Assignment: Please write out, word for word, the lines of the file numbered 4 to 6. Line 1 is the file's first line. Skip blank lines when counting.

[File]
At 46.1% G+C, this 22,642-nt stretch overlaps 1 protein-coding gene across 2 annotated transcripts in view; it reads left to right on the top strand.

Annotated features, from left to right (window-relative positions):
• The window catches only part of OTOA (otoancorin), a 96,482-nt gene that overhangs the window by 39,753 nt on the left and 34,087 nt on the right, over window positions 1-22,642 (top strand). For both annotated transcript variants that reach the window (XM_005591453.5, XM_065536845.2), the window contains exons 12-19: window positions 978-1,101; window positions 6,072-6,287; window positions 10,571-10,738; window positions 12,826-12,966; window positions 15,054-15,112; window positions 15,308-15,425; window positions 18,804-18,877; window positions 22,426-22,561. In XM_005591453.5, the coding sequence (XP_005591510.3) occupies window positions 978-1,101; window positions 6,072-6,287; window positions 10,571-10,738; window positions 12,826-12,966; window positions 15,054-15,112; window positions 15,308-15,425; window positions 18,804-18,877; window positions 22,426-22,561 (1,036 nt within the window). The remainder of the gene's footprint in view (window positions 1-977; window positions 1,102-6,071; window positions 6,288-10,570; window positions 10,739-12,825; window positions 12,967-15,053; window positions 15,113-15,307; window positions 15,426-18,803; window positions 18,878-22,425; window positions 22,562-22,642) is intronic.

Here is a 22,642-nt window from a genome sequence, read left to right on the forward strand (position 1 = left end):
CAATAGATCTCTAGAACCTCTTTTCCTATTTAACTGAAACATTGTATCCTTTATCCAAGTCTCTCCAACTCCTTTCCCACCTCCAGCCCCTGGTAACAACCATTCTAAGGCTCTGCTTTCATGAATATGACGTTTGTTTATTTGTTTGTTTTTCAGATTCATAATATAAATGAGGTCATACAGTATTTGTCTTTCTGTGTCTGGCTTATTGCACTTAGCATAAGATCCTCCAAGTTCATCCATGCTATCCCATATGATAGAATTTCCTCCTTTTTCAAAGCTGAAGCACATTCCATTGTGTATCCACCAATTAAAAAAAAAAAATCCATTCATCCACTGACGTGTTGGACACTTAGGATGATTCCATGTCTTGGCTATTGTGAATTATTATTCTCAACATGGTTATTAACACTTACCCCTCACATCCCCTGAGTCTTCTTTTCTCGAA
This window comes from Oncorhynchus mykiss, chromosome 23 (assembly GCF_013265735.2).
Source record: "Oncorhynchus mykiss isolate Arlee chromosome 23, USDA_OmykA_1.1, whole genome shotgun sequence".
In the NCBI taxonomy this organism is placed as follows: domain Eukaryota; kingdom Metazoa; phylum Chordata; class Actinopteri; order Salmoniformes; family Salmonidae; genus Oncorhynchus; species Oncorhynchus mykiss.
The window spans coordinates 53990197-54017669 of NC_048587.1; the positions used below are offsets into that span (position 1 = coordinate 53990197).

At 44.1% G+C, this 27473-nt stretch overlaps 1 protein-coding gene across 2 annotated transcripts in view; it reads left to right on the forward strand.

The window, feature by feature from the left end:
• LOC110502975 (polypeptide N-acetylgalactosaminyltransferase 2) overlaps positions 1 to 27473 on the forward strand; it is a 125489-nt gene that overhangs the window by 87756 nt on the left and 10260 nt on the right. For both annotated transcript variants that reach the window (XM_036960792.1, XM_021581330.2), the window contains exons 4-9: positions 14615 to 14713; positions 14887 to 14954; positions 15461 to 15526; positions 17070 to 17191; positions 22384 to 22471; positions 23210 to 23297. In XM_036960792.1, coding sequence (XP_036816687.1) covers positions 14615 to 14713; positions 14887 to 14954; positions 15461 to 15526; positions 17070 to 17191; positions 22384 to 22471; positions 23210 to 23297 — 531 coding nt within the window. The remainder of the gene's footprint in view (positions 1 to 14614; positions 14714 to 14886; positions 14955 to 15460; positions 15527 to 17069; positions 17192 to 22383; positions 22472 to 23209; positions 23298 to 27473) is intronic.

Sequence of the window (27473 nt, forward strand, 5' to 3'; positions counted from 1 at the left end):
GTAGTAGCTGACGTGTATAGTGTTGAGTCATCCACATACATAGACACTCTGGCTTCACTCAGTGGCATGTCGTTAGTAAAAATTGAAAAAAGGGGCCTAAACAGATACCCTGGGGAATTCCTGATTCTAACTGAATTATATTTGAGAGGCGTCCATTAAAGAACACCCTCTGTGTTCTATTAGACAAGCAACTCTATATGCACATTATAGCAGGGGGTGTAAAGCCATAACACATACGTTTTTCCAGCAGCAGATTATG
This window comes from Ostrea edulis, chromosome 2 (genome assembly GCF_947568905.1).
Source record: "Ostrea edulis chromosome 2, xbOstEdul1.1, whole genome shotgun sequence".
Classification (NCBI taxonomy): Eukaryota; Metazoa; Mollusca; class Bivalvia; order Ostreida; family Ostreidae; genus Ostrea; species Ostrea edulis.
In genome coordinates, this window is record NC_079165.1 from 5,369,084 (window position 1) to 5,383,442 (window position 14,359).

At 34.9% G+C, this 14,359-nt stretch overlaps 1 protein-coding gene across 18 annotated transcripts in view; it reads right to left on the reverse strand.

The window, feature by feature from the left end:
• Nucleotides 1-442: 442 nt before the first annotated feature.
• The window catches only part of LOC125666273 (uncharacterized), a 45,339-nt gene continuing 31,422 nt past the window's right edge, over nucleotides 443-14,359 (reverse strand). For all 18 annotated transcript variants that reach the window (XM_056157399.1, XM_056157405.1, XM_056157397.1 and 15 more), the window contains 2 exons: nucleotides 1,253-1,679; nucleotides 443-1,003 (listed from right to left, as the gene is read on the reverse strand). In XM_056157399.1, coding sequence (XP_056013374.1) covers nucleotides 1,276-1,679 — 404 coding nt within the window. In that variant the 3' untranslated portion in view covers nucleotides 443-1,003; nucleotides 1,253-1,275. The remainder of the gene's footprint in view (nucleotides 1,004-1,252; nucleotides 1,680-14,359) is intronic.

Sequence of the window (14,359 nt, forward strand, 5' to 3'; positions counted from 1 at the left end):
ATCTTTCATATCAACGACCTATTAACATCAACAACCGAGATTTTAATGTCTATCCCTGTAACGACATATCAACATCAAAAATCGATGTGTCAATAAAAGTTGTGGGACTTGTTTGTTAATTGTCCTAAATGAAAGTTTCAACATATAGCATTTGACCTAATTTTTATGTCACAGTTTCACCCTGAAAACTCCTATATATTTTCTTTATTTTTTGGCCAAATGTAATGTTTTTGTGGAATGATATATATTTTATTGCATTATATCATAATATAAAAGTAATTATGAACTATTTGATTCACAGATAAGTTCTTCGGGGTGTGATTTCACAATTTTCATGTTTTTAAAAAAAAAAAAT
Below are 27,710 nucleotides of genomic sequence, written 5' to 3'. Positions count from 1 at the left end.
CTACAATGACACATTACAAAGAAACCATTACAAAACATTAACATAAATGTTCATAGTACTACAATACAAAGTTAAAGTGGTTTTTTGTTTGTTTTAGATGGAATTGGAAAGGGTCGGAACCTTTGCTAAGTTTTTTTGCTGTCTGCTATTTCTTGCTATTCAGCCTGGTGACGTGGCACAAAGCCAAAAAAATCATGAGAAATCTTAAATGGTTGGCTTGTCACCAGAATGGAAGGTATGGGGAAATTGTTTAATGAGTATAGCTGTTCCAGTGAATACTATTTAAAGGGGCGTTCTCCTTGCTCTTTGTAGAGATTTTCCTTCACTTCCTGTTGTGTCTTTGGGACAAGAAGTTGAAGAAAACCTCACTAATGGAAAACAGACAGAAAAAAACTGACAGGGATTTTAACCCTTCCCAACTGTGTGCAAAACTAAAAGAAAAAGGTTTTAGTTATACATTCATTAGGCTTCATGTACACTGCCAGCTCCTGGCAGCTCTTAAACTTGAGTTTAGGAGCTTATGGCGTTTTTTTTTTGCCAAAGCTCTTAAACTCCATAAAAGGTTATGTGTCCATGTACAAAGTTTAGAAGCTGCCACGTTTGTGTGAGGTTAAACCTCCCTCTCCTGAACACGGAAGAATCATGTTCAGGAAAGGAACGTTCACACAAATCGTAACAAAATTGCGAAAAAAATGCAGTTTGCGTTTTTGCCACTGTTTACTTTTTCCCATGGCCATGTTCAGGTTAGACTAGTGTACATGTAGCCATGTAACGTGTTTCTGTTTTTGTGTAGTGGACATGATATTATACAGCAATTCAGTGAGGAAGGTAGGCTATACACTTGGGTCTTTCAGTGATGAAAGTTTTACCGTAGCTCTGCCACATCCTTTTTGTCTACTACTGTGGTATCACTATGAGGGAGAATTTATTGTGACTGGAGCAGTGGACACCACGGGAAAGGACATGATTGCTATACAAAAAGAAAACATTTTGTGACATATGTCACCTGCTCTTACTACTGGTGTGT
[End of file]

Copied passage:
Here is a 22,642-nt window from a genome sequence, read left to right on the forward strand (position 1 = left end):
CAATAGATCTCTAGAACCTCTTTTCCTATTTAACTGAAACATTGTATCCTTTATCCAAGTCTCTCCAACTCCTTTCCCACCTCCAGCCCCTGGTAACAACCATTCTAAGGCTCTGCTTTCATGAATATGACGTTTGTTTATTTGTTTGTTTTTCAGATTCATAATATAAATGAGGTCATACAGTATTTGTCTTTCTGTGTCTGGCTTATTGCACTTAGCATAAGATCCTCCAAGTTCATCCATGCTATCCCATATGATAGAATTTCCTCCTTTTTCAAAGCTGAAGCACATTCCATTGTGTATCCACCAATTAAAAAAAAAAAATCCATTCATCCACTGACGTGTTGGACACTTAGGATGATTCCATGTCTTGGCTATTGTGAATTATTATTCTCAACATGGTTATTAACACTTACCCCTCACATCCCCTGAGTCTTCTTTTCTCGAA
This window comes from Oncorhynchus mykiss, chromosome 23 (assembly GCF_013265735.2).